By Joseph Bosco
Now that China and the United States are embroiled a trade war, can they avoid a real war? That is the question that arises from recent headlinesabout tensions between the two.
The answer is yes. Each has the capacity to head off the escalating crisis and prevent armed conflict. All it would take is for China to stop its aggression against the United States (and the West), or for America to stop defending against China’s aggression. But if neither of those titanic developments occurs, conflict appears inevitable. The situation no longer can be finessed, “managed,” or left to the next generation to handle. It is the existential challenge for this generation.
The decisive question is this: Is the People’s Republic of China more committed to its quest for regional hegemony and global dominance than the United States of America is to the liberal world order it was preeminent in building and protecting?
Unlike ancient historical analogies, this is not a simple matter of a rising power challenging an established power over territory or resources or pride of place. This is ideological and existential, every bit as much as were the struggles in World War II and the Cold War. Like those global confrontations, it goes to the very identity of the contesting parties and the kind of world they each seek to create, or to preserve.
From its establishment, Communist China has been committed to the destruction or the drastic reconstruction of the global order — even after it was welcomed into what Richard Nixon earnestly called “the family of nations” and encouraged to grow and prosper peacefully. Wired into its communist DNA is the philosophy of Mao Zedong that “Political power grows out of the barrel of a gun,” both domestically and internationally.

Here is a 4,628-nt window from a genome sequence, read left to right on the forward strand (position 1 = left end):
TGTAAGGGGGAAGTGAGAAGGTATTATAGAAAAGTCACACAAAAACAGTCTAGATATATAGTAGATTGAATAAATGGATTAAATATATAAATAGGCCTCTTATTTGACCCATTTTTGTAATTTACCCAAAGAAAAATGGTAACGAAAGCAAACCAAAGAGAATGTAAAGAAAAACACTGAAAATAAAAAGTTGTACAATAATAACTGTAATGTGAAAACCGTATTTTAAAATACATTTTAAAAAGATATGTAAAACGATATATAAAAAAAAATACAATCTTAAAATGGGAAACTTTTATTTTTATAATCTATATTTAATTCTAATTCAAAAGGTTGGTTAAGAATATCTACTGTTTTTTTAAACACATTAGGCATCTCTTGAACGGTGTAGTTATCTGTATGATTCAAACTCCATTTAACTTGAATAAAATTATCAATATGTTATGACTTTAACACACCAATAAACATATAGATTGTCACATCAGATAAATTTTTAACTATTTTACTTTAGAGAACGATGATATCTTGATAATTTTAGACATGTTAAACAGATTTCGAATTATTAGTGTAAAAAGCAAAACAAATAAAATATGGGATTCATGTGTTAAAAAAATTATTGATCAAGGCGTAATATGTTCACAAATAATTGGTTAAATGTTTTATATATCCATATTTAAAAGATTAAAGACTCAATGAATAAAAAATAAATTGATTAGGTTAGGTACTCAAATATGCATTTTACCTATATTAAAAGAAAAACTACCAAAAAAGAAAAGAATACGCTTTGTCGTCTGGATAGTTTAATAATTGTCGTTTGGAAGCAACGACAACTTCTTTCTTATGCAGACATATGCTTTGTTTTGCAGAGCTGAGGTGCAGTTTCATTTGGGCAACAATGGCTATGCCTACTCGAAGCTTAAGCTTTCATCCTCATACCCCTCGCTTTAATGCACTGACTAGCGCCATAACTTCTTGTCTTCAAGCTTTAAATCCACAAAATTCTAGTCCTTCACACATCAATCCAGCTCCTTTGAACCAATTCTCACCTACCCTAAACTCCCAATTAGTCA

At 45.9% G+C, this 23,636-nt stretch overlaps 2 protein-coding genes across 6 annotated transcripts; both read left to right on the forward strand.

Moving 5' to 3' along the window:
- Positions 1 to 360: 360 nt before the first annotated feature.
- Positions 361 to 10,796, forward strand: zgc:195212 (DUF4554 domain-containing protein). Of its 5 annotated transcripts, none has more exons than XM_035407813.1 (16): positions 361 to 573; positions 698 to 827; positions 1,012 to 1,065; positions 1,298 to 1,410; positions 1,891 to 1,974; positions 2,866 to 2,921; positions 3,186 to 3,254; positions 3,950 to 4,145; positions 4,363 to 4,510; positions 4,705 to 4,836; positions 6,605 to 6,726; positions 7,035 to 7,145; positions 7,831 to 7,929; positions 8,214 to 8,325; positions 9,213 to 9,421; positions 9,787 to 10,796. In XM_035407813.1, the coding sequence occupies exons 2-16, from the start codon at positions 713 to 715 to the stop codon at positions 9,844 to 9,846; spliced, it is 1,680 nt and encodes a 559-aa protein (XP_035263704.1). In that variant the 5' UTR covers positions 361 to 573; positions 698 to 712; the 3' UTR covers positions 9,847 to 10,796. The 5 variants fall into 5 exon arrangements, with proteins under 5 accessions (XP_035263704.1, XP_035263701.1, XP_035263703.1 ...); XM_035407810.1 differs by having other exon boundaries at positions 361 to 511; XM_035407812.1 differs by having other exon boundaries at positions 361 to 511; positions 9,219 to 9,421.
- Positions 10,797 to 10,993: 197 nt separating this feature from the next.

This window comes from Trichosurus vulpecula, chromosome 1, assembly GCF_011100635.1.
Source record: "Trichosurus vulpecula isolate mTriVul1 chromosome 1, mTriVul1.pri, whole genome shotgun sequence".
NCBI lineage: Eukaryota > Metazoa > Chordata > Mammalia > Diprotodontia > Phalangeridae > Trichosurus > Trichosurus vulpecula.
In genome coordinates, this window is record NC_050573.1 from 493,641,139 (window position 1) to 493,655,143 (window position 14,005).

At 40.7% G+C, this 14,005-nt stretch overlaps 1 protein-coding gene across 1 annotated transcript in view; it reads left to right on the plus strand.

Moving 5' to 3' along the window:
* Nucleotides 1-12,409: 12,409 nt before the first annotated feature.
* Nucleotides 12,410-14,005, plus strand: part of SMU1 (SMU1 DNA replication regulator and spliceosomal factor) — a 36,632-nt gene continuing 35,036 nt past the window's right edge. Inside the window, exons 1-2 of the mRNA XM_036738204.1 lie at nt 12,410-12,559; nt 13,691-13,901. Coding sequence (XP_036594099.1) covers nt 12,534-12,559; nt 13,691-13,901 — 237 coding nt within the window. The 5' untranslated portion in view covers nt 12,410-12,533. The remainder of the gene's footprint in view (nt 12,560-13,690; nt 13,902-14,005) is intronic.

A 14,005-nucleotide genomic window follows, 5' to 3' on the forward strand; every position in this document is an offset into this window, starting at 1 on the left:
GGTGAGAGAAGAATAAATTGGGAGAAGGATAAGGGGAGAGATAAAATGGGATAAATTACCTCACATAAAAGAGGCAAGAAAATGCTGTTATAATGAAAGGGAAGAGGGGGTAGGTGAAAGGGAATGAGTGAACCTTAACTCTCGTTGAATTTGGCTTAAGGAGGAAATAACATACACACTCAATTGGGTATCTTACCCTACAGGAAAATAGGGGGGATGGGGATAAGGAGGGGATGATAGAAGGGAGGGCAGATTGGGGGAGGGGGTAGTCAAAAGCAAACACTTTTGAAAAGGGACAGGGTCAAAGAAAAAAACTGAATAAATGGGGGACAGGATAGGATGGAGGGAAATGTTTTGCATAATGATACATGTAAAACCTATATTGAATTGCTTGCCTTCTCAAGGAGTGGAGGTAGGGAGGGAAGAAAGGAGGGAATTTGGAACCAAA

Since October 1917, the major communist regimes have sought power for its own sake, so that they can control their own people, their neighbors and as much of the rest of the world as they can reach.
By contrast, the modern liberal West, led by the United States, is devoted not to territorial expansion, but to the expansion of political freedom — the ideal that individuals and communities of individuals should be left to pursue their own aspirations, and that governments have defined and limited roles to play in the lives of their citizens.
Western democracies believe in government by the consent of the governed; Communist China imposes subjugation by fiat. America follows the rule of law; China rules “by law.” The West aspires to the Universal Declaration of Human Rights; China imposes the ubiquitous power of the party-state.
The two values systems, governing models and worldviews are inherently incompatible. China’s rulers have known that from the beginning; it is their reason for being. Western leaders have willfully ignored the stark truth for decades until the emergence of Xi Jinping forced a more jaundiced view of what is happening — not unlike the West’s blindness as Germany and Japan prepared for war and conquest in the 1930s.